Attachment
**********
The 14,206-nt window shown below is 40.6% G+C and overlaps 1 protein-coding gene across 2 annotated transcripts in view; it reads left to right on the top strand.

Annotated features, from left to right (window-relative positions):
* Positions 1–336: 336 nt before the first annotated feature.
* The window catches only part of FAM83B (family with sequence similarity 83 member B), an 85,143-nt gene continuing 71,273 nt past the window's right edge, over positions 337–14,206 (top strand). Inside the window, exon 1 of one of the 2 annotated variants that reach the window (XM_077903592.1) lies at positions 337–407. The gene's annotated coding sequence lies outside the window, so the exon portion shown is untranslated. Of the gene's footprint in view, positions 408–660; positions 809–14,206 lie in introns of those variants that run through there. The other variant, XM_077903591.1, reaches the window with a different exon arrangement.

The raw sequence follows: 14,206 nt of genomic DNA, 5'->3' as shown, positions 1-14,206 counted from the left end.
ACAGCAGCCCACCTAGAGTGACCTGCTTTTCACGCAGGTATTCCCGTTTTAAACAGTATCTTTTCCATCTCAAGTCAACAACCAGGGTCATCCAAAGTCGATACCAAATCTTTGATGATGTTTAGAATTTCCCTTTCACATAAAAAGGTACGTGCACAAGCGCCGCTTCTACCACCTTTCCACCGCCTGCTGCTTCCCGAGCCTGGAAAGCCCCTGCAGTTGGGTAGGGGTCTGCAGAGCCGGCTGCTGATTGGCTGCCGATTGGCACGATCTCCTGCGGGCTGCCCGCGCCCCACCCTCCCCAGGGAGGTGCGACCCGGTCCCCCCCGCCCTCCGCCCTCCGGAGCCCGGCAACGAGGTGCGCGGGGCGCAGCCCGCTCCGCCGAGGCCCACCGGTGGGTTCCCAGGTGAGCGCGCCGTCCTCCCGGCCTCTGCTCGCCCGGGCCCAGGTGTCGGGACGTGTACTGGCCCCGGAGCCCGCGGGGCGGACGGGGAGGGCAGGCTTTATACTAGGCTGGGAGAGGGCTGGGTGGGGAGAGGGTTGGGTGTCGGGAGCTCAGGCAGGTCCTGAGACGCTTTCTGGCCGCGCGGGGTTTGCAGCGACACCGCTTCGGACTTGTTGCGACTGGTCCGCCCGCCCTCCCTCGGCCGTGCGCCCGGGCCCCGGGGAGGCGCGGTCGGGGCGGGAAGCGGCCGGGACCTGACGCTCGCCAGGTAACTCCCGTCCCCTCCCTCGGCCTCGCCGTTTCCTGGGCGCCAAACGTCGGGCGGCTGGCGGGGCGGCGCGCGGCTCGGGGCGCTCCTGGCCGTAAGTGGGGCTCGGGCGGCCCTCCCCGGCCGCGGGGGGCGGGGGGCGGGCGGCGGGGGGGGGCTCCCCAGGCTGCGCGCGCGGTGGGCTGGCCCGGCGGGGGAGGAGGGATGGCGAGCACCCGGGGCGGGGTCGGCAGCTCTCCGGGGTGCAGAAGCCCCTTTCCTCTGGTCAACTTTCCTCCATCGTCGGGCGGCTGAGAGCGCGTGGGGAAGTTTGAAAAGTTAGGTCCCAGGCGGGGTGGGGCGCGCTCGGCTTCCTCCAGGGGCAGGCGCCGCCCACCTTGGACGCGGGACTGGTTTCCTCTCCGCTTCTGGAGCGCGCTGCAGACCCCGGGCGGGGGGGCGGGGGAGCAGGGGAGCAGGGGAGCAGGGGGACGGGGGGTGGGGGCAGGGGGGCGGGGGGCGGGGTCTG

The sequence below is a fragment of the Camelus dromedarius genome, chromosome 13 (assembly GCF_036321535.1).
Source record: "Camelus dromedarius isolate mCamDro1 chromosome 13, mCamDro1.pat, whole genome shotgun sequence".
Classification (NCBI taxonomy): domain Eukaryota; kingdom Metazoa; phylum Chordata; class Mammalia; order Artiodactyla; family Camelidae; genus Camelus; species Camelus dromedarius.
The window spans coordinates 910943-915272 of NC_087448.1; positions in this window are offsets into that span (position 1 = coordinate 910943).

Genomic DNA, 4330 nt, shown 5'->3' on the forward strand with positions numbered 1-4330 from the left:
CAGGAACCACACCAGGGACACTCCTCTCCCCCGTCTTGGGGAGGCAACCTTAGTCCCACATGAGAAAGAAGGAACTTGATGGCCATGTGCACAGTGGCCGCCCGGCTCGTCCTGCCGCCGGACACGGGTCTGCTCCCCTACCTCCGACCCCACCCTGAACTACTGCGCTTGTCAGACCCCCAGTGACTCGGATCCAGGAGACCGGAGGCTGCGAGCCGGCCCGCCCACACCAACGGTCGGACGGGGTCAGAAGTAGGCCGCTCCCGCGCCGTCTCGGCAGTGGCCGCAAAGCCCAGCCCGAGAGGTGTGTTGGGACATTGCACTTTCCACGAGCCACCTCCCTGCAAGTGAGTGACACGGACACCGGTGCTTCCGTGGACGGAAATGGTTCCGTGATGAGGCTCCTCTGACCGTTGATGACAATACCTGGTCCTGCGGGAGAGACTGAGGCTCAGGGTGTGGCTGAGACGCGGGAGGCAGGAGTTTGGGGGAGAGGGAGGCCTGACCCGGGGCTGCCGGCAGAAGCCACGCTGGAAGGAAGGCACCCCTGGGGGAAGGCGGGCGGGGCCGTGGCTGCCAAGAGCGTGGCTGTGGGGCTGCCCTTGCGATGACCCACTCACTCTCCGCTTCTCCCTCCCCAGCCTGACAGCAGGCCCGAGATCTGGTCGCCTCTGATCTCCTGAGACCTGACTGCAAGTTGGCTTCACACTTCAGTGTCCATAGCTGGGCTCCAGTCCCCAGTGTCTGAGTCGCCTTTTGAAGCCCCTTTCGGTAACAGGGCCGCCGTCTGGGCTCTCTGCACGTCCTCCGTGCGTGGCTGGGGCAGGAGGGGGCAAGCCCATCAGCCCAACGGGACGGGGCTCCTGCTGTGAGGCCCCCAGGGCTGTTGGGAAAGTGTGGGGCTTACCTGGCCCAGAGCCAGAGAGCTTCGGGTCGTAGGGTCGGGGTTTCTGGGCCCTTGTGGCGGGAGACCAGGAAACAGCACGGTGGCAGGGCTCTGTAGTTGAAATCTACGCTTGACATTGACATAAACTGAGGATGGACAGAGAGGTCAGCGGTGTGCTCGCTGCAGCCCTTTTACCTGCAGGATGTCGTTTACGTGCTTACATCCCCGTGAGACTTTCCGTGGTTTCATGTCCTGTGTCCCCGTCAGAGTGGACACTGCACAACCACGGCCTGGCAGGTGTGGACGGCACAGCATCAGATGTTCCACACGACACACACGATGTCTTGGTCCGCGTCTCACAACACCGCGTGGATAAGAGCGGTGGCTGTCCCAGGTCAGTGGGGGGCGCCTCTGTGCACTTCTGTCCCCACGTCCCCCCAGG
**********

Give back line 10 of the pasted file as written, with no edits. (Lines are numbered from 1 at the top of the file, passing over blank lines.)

The window spans coordinates 910943-915272 of NC_087448.1; positions in this window are offsets into that span (position 1 = coordinate 910943).